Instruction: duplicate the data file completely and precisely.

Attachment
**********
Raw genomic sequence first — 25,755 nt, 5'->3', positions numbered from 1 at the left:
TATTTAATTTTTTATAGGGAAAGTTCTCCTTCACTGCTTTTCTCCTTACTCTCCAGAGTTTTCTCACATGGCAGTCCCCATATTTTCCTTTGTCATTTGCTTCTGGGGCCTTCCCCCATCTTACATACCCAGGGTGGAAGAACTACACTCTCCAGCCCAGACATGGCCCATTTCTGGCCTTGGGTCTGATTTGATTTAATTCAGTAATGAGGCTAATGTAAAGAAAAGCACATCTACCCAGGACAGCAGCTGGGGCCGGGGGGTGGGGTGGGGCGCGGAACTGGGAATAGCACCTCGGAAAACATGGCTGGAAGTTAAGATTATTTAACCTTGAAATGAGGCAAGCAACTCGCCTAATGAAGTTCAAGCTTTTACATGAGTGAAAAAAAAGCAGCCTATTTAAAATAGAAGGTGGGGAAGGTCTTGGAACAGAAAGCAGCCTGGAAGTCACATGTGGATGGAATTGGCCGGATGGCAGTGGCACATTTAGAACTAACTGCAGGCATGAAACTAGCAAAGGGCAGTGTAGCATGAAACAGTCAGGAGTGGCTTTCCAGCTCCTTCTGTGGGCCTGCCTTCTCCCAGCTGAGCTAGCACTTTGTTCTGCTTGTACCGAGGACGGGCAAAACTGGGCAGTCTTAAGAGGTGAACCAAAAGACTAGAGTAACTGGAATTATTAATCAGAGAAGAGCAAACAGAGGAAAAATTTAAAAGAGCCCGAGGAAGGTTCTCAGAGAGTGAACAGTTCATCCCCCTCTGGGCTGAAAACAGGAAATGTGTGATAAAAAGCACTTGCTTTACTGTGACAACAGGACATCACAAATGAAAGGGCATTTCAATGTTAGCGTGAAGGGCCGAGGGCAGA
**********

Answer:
Raw genomic sequence first — 25,755 nt, 5'->3', positions numbered from 1 at the left:
TATTTAATTTTTTATAGGGAAAGTTCTCCTTCACTGCTTTTCTCCTTACTCTCCAGAGTTTTCTCACATGGCAGTCCCCATATTTTCCTTTGTCATTTGCTTCTGGGGCCTTCCCCCATCTTACATACCCAGGGTGGAAGAACTACACTCTCCAGCCCAGACATGGCCCATTTCTGGCCTTGGGTCTGATTTGATTTAATTCAGTAATGAGGCTAATGTAAAGAAAAGCACATCTACCCAGGACAGCAGCTGGGGCCGGGGGGTGGGGTGGGGCGCGGAACTGGGAATAGCACCTCGGAAAACATGGCTGGAAGTTAAGATTATTTAACCTTGAAATGAGGCAAGCAACTCGCCTAATGAAGTTCAAGCTTTTACATGAGTGAAAAAAAAGCAGCCTATTTAAAATAGAAGGTGGGGAAGGTCTTGGAACAGAAAGCAGCCTGGAAGTCACATGTGGATGGAATTGGCCGGATGGCAGTGGCACATTTAGAACTAACTGCAGGCATGAAACTAGCAAAGGGCAGTGTAGCATGAAACAGTCAGGAGTGGCTTTCCAGCTCCTTCTGTGGGCCTGCCTTCTCCCAGCTGAGCTAGCACTTTGTTCTGCTTGTACCGAGGACGGGCAAAACTGGGCAGTCTTAAGAGGTGAACCAAAAGACTAGAGTAACTGGAATTATTAATCAGAGAAGAGCAAACAGAGGAAAAATTTAAAAGAGCCCGAGGAAGGTTCTCAGAGAGTGAACAGTTCATCCCCCTCTGGGCTGAAAACAGGAAATGTGTGATAAAAAGCACTTGCTTTACTGTGACAACAGGACATCACAAATGAAAGGGCATTTCAATGTTAGCGTGAAGGGCCGAGGGCAGA